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People walk on the sidewalk of Bay Street past the Toronto Stock Exchange building in Toronto on July 30, 2013.Gloria Nieto/The Globe and Mail

The proposed new Aequitas stock market for Canada is winning its share of support from investors and market users.

The Portfolio Management Association of Canada (PMAC), for example, which represents 170 firms running more than $800-billion of assets, is on side. So is Aston Hill Financial, which runs $7-billion. So is asset manager Davis-Rea Ltd. So is the Buy-Side Investment Management Association of Canada [BIMA], which represents about three dozen large money managers.

The support shows up in the comment letters (they can be found here) that were solicited by the Ontario Securities Commission, which has to decide whether it is going to bend some long-standing and pretty important rules to allow Aequitas. The new exchange wants to be allowed to operate in a manner that tries to exclude some high frequency trading strategies, and to compete in a market dominated by TMX Group Inc.'s exchanges.

The balance of the letters is in favour of Aequitas, though there are certainly concerns raised. (That's after excluding those from Aequitas shareholders, major shareholders of TMX Group after the Maple Group takeover, and rival market operators.) One major outlier is Connor, Clark & Lunn Investment Management, which agrees with some of the aims but questions the methods.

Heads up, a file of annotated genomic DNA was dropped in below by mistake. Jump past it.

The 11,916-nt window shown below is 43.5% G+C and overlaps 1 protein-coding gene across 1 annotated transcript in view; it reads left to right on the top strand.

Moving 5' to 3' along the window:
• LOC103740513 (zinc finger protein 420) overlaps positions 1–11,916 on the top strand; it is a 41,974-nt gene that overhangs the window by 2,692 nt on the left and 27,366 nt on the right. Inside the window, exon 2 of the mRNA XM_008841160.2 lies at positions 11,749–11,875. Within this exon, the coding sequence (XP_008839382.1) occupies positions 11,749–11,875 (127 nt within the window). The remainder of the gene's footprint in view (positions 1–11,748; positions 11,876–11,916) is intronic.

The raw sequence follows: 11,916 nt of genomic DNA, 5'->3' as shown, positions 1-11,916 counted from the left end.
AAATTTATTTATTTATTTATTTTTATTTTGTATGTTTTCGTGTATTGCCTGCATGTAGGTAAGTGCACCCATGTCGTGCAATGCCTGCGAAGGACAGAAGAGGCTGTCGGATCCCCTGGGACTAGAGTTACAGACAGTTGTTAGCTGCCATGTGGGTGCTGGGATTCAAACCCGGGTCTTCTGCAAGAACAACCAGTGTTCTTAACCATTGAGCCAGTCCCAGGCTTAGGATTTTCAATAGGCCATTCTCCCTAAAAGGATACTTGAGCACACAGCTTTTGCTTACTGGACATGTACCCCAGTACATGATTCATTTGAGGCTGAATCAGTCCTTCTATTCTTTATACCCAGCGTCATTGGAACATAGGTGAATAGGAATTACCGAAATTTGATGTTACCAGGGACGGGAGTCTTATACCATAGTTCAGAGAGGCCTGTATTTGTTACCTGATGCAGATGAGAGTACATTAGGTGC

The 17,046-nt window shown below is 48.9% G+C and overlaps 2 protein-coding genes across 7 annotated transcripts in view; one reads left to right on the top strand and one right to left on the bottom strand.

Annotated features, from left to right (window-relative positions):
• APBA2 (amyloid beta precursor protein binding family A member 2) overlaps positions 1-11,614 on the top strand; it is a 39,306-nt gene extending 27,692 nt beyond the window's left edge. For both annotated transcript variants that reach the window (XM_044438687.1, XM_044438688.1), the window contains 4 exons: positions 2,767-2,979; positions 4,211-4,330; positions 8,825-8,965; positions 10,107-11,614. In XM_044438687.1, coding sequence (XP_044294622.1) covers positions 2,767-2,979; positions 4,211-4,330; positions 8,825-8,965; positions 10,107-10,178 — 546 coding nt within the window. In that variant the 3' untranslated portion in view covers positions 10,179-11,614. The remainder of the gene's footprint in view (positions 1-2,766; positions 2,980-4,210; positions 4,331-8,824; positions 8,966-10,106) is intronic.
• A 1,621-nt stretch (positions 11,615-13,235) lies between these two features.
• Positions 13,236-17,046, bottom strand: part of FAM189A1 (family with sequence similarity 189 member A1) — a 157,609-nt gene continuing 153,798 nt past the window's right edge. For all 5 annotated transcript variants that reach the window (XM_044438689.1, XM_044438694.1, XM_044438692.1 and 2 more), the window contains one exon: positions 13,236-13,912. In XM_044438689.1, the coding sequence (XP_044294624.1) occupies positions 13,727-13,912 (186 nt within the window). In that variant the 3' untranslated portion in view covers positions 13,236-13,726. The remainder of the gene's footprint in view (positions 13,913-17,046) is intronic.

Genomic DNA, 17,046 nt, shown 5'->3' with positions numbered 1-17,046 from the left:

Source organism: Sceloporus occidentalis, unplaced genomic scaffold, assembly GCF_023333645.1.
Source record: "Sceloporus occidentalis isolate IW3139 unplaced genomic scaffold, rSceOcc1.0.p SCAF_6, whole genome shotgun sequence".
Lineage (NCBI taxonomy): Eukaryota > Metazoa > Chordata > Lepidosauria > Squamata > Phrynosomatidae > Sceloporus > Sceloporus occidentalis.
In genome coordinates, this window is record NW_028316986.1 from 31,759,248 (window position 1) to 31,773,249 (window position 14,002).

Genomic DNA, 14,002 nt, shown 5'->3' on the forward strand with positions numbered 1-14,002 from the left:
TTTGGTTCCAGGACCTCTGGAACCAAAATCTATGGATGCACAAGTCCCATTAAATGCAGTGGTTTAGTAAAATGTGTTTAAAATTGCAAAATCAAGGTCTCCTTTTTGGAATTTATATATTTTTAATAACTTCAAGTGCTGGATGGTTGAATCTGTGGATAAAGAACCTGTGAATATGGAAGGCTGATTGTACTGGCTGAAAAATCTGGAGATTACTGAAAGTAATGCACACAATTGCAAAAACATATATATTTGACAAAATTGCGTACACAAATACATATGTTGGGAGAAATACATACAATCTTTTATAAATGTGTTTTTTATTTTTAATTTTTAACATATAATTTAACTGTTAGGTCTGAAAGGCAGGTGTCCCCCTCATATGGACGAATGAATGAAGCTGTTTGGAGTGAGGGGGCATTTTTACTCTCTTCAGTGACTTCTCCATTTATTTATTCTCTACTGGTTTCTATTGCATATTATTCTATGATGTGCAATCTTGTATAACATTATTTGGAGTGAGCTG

The OSC is clearly leery of some of the changes, as laid out in its request for comment. But investors are showing support for giving Aequitas a chance, judging by the responses filed with the OSC.

"PMAC supports the efforts of Aequitas to build a new stock exchange in Canada," the association said in its submission. "The Canadian capital markets need exchanges that protect the interest of all investors and reflect the fundamental purpose of the markets: the efficient allocation of capital between issuer and investor as a central force driving the Canadian economy."

PMAC goes on to say "We believe in the principles of using innovative technology and market structure design to promote liquidity, fairness, cost savings and economic growth. We are also proponents of competition in the marketplace to ensure a robust future for Canada's capital markets."

BIMA said the proposal comes with "benefits to the marketplace" and regulators must be flexible when dealing with concerns. "Such concerns should not, in our view, slow innovation and suppress change. The status quo is not the solution."

Davis-Rea wrote that TMX needs competition and there needs to be a way to end the "open season for gaming of investors on marketplaces." Given that, "in the absence of other meaningful and timely plans to restore balance, we think the Aequitas proposal has merit."

GMP Securities, one of the major independent brokerages in Canada, also came out in support.

"GMP applauds Aequitas for its innovation and supports the attempt to deal with serious market issues that have been studied for some time, yet we have seen little progress in terms of oversight and rule-making."

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